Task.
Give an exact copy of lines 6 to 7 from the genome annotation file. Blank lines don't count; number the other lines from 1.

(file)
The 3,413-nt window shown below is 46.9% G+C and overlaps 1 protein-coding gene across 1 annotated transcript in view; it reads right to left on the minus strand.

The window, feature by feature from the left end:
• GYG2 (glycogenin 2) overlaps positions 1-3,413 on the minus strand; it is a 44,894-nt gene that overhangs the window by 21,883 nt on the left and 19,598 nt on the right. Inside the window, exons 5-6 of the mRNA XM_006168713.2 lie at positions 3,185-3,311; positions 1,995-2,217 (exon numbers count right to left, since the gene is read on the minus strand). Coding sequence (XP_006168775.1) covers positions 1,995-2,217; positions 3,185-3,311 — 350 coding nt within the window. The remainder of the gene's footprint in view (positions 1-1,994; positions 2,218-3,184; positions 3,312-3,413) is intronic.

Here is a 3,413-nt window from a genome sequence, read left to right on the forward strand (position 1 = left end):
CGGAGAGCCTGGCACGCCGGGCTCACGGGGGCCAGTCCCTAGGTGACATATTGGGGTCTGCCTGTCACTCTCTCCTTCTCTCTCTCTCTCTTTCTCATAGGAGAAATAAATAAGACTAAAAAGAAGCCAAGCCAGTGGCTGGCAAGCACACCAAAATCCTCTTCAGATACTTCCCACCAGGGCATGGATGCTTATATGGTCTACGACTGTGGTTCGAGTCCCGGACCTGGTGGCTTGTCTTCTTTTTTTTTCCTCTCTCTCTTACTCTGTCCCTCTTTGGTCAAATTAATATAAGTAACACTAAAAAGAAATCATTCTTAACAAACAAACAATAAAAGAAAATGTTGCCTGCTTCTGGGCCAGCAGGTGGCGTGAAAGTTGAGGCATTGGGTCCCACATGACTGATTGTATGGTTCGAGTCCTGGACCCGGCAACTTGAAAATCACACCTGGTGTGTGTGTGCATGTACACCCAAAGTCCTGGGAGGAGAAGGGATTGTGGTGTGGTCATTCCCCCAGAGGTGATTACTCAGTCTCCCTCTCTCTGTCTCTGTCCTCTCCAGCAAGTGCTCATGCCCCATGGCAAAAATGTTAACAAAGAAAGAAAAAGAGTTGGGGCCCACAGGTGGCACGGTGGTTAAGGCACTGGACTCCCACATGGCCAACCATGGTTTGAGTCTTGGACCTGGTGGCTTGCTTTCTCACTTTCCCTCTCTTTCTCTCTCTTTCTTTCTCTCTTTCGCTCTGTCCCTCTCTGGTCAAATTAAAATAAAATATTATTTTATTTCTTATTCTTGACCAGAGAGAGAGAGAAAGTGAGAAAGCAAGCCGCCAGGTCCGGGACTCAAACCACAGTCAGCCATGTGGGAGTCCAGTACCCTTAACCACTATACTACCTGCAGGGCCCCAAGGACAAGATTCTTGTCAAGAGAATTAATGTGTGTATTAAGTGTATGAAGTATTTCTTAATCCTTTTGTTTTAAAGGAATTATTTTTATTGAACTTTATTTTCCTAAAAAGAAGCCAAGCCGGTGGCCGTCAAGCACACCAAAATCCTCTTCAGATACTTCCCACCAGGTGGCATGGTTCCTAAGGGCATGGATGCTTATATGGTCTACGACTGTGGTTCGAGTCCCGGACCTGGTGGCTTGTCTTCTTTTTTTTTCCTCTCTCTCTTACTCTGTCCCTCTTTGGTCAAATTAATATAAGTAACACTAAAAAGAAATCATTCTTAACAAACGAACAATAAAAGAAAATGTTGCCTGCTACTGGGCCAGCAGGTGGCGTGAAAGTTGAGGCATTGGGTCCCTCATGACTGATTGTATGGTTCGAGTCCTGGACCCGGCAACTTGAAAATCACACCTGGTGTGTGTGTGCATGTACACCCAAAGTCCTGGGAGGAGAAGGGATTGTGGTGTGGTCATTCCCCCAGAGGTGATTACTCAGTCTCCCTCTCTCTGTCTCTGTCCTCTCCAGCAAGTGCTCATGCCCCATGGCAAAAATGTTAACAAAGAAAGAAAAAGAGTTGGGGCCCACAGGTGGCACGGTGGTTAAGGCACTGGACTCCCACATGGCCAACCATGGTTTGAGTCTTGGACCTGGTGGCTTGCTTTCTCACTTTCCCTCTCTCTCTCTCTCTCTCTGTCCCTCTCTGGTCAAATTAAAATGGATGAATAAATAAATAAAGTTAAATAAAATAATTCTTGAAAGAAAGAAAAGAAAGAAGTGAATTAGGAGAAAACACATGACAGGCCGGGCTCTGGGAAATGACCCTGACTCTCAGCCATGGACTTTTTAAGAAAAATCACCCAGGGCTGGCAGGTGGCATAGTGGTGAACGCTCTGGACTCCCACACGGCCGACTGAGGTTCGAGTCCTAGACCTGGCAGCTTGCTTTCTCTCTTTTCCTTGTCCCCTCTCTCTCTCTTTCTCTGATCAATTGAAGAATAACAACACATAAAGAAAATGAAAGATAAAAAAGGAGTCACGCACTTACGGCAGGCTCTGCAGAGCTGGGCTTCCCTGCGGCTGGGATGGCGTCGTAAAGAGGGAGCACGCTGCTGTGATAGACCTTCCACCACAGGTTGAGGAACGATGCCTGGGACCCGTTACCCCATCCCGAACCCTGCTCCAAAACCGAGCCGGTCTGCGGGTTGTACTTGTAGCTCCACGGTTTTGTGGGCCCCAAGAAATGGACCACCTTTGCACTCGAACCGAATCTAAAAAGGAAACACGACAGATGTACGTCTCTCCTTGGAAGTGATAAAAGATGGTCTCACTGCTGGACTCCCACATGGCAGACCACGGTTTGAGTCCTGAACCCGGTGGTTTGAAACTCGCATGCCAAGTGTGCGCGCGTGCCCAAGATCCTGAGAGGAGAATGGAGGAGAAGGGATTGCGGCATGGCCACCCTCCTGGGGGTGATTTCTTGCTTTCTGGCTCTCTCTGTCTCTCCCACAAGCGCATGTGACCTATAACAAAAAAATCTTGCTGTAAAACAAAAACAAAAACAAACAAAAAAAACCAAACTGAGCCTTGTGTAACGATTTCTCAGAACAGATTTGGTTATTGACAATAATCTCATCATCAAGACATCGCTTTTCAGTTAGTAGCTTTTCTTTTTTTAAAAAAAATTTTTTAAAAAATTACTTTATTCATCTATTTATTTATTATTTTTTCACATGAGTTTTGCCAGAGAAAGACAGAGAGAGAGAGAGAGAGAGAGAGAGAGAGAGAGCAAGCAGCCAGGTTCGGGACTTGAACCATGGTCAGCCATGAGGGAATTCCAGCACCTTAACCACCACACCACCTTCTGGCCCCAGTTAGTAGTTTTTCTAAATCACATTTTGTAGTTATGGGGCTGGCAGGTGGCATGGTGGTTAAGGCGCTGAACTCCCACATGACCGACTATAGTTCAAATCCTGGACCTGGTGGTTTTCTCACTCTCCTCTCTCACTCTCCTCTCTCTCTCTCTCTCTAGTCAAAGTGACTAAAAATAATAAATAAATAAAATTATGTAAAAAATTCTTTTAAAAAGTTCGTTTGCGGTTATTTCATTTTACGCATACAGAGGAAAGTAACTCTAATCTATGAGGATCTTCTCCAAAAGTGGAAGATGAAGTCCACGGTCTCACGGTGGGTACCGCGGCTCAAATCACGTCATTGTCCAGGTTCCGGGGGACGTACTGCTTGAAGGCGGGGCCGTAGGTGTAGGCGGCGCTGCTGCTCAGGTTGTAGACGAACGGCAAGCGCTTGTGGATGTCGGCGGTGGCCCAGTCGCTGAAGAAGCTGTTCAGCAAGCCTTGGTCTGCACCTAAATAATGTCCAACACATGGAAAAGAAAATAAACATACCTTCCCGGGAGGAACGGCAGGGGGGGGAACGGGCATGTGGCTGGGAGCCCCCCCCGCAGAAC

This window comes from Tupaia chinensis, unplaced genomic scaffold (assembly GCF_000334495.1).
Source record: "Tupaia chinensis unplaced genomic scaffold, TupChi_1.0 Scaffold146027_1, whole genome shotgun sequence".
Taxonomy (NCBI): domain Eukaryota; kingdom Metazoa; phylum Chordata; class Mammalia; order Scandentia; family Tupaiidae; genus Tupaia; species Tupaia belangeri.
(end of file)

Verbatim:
This window comes from Tupaia chinensis, unplaced genomic scaffold (assembly GCF_000334495.1).
Source record: "Tupaia chinensis unplaced genomic scaffold, TupChi_1.0 Scaffold146027_1, whole genome shotgun sequence".